Futurism

Futurism is the attempt to systematically explore possibilities about the future and how they can emerge from the present


What will we eat in the future? That is a question that has dominated the human mind for millenia.

I take a holistic approach to futurism, drawing from my international experiences and transdiciplinary background. Understanding how the past and present shapes food culture is an important theme throughout all of the work that I do. Below are some examples of my previous work on food futurism.


The Future of New Nordic Food

Here are some examples from the “Future of New Nordic Food” series that the New Nordic Food Programme of the Nordic Council of Ministers commissioned me to write. Each piece explors the coming 15 years of food in the five Nordic countries:

All brains but no hands: what’s a food revolution without qualified people?– What’s the future of vocational training in the hospitality sector?

The Nordic sustainability agenda: a powerful driver of food systems change– What has a strong sustainability narrative taught us about how we should be eating in the future?

Startups changing the face of Nordic food – How will a new era of entrepreneurship shape the diversity and availability of food?

Towards equality, one public meal at a time – Can public meals be an important societal equalizer?


Future Foods in the Asian Region

In 2018, I was commissioned by the Asian Productivity Organization, a regional intergovernmental organization, to develop an online course on the Future Foods. Here is a breakdown of the different modules that I developed for the client:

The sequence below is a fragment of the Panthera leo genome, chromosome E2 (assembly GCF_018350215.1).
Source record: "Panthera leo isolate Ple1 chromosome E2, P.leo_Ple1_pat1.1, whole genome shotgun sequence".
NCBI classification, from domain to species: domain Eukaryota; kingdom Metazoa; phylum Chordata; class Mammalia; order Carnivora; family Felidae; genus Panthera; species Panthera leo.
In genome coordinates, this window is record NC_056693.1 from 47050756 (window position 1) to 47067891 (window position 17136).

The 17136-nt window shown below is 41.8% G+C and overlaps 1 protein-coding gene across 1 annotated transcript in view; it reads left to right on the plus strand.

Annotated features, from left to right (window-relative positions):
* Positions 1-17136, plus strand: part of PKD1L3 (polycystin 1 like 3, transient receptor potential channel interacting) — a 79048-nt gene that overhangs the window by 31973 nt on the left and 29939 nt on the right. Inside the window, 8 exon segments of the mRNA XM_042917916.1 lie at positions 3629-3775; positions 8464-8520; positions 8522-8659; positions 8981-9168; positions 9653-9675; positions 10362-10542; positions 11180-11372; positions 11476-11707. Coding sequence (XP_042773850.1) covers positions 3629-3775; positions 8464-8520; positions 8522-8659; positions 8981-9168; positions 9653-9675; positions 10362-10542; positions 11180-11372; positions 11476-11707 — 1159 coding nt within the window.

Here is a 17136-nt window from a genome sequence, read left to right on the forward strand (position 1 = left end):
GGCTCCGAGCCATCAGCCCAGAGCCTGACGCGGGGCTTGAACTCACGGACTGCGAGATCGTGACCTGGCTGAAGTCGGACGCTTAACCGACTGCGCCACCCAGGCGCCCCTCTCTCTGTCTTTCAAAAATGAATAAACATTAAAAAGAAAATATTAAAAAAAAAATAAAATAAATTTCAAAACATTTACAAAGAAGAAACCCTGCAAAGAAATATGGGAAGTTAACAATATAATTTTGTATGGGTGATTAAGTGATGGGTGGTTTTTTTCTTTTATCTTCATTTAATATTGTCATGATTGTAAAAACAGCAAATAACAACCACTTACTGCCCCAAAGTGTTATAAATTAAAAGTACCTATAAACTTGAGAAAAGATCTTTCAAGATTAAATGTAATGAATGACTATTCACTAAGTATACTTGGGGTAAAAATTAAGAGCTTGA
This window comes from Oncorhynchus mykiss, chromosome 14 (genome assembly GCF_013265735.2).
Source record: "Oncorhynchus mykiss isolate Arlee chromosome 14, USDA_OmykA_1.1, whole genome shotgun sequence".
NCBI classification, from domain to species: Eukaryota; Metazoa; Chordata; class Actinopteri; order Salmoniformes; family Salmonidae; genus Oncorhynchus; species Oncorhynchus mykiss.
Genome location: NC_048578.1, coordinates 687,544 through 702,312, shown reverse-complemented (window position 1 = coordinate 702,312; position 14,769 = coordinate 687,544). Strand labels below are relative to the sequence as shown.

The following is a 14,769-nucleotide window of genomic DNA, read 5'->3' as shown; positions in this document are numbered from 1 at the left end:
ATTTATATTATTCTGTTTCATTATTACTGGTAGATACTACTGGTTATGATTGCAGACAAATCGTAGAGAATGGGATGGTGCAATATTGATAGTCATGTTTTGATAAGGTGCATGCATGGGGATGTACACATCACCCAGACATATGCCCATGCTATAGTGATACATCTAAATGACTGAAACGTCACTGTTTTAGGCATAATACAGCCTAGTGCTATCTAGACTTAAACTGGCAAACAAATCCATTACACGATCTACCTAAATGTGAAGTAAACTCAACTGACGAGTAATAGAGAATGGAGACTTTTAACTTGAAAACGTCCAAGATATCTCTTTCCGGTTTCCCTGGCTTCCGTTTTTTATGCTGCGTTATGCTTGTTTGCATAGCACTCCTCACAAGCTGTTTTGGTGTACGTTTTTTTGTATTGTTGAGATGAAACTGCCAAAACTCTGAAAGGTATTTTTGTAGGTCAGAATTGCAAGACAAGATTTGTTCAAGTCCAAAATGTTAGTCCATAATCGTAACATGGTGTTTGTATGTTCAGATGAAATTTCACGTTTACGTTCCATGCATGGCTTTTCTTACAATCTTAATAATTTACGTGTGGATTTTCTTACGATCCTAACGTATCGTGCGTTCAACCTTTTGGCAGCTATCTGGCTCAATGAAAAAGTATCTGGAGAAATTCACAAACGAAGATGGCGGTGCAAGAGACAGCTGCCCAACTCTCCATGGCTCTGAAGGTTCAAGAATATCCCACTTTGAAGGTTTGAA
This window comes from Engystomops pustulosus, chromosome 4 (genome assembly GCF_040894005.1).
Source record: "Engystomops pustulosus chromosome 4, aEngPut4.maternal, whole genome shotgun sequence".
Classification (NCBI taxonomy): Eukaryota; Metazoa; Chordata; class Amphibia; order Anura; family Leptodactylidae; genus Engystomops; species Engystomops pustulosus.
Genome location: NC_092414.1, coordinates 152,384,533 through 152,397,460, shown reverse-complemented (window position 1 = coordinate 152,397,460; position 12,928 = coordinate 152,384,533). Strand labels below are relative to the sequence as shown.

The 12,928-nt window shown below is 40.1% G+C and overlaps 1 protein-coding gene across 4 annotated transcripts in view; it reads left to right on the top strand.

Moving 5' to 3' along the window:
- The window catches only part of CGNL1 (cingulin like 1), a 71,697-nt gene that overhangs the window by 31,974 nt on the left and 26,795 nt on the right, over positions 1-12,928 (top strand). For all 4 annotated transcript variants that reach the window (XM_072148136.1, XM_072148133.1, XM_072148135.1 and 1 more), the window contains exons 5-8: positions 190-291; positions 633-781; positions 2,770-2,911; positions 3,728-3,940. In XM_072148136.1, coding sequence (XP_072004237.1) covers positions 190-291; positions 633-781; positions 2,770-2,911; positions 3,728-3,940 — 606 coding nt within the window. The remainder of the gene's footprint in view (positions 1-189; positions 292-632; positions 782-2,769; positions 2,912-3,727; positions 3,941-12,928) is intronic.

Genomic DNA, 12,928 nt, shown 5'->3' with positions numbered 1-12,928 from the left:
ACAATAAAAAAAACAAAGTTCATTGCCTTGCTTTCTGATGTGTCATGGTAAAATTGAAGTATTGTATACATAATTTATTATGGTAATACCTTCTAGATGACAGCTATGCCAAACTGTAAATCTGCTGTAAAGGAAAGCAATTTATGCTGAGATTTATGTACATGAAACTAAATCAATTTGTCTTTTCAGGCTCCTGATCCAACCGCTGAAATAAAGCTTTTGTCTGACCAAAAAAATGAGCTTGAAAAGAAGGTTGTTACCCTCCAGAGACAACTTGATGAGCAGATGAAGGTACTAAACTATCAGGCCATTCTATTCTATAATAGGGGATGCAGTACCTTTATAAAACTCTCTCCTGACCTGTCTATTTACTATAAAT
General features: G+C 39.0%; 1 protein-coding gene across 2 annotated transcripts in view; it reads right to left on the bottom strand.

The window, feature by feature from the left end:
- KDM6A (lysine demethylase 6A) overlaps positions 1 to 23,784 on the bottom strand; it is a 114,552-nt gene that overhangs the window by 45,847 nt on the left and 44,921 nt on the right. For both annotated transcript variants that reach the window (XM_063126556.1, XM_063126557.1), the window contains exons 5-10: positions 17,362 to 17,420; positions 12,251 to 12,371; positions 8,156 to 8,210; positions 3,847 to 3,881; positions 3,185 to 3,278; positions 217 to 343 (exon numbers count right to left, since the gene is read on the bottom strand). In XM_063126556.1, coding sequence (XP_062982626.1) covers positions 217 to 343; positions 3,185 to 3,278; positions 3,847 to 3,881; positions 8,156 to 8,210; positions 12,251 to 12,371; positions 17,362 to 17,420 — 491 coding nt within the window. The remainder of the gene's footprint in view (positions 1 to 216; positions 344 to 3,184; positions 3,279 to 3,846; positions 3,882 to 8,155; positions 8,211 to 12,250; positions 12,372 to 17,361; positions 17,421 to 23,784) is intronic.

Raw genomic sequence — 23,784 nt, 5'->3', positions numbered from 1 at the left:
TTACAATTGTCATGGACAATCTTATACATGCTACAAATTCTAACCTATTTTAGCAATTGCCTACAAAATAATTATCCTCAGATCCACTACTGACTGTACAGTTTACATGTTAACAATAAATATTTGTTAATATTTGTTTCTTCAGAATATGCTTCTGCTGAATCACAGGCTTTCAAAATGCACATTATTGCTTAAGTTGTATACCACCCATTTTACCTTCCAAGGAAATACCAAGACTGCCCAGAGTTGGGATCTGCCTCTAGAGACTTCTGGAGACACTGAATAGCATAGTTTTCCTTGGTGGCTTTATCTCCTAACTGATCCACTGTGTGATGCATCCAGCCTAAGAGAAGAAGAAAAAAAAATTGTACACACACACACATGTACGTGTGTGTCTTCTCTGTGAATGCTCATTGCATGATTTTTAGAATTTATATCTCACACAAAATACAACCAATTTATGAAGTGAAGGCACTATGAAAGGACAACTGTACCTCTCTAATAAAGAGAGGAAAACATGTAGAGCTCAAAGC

• Module 1: The global food crisis and world hunger
  • Module 2: Introduction to alternative food sources
  • Module 3: An in-depth analysis of different future foods (Part 1)
  • Module 4: An in-depth analysis of different future foods (Part 2)
  • Module 5: Successful case studies on future food businesses
  • Module 6: Challenges to overcome
  • Module 7: Institutionalized systems to nurture experts in future food and associated businesses

SIRI Commission – Food and Technology Working Group

I currently sit on the Food and Technology Working Group of the SIRI Commission. The SIRI Commission was established by with the aim of focusing on artificial intelligence and digital disruption and the influence it has on Danish society. In the spring and summer of 2019, the SIRI Commission will focus on artificial intelligence, food and climate. The task is to provide scenarios and recommendations on how we can use better use technology in agriculture and food production to secure a better future in a world where we will be 4 billion more people and at the same time have the goal of achieving a maximum temperature rise of 1.5 degrees.

The Commission focuses on artificial intelligence, biotechnologies such as CRISPR, as well as more fundamental changes such as increased production of plant protein, new foods, bioeconomy and what it will mean and demand from our food culture.

The Presidency of the SIRI Commission is held by Ida Auken, Member of Danish Parliament and member of World Economic Forum, and Thomas Damkjær Petersen, Chairman of the Engineering Association, IDA.


Edible Insects: Future Prospects for Food and Feed Security

Insects are often considered a nuisance to human beings and mere pests for crops and animals. Yet this is far from the truth. Insects provide food at low environmental cost, contribute positively to livelihoods, and play a fundamental role in nature. However, these benefits are only now becoming known to the wider public. Contrary to popular belief, insects are not merely “famine foods” eaten in times of food scarcity or when purchasing and harvesting “conventional foods” becomes difficult; many people around the world eat insects out of choice, largely because of the palatability of the insects and their established place in local food cultures.

From 2012-2014, I worked as a consultant to the Edible Insects Programme of the Food and Agriculture Organization of the United Nations. My work investigated the future applications of insects as food and animal feed.